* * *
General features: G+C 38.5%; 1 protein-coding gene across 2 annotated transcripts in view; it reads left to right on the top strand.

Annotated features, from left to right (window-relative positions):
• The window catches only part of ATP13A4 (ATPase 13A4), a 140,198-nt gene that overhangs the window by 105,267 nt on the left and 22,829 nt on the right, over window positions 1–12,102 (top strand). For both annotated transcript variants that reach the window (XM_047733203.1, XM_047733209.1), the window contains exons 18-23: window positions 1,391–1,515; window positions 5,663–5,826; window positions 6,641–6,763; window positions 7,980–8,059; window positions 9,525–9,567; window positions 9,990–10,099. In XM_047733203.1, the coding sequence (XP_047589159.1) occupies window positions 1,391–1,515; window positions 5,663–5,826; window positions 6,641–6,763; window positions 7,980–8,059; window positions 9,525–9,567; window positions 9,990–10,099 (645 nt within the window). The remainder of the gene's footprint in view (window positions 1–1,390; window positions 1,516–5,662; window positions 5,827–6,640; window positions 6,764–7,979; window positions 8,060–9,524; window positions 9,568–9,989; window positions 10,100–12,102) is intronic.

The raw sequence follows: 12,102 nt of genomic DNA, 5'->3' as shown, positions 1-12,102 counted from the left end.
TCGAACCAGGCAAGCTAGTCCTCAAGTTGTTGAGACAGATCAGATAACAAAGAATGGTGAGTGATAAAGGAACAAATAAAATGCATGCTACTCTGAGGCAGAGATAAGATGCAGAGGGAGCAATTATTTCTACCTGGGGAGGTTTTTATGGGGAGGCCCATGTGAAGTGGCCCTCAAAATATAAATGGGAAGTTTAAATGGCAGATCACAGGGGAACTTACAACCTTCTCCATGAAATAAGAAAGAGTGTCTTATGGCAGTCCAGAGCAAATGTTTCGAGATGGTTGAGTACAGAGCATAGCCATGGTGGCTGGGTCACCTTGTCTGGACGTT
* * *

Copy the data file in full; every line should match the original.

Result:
General features: G+C 38.5%; 1 protein-coding gene across 2 annotated transcripts in view; it reads left to right on the top strand.

Annotated features, from left to right (window-relative positions):
• The window catches only part of ATP13A4 (ATPase 13A4), a 140,198-nt gene that overhangs the window by 105,267 nt on the left and 22,829 nt on the right, over window positions 1–12,102 (top strand). For both annotated transcript variants that reach the window (XM_047733203.1, XM_047733209.1), the window contains exons 18-23: window positions 1,391–1,515; window positions 5,663–5,826; window positions 6,641–6,763; window positions 7,980–8,059; window positions 9,525–9,567; window positions 9,990–10,099. In XM_047733203.1, the coding sequence (XP_047589159.1) occupies window positions 1,391–1,515; window positions 5,663–5,826; window positions 6,641–6,763; window positions 7,980–8,059; window positions 9,525–9,567; window positions 9,990–10,099 (645 nt within the window). The remainder of the gene's footprint in view (window positions 1–1,390; window positions 1,516–5,662; window positions 5,827–6,640; window positions 6,764–7,979; window positions 8,060–9,524; window positions 9,568–9,989; window positions 10,100–12,102) is intronic.

The raw sequence follows: 12,102 nt of genomic DNA, 5'->3' as shown, positions 1-12,102 counted from the left end.
TCGAACCAGGCAAGCTAGTCCTCAAGTTGTTGAGACAGATCAGATAACAAAGAATGGTGAGTGATAAAGGAACAAATAAAATGCATGCTACTCTGAGGCAGAGATAAGATGCAGAGGGAGCAATTATTTCTACCTGGGGAGGTTTTTATGGGGAGGCCCATGTGAAGTGGCCCTCAAAATATAAATGGGAAGTTTAAATGGCAGATCACAGGGGAACTTACAACCTTCTCCATGAAATAAGAAAGAGTGTCTTATGGCAGTCCAGAGCAAATGTTTCGAGATGGTTGAGTACAGAGCATAGCCATGGTGGCTGGGTCACCTTGTCTGGACGTT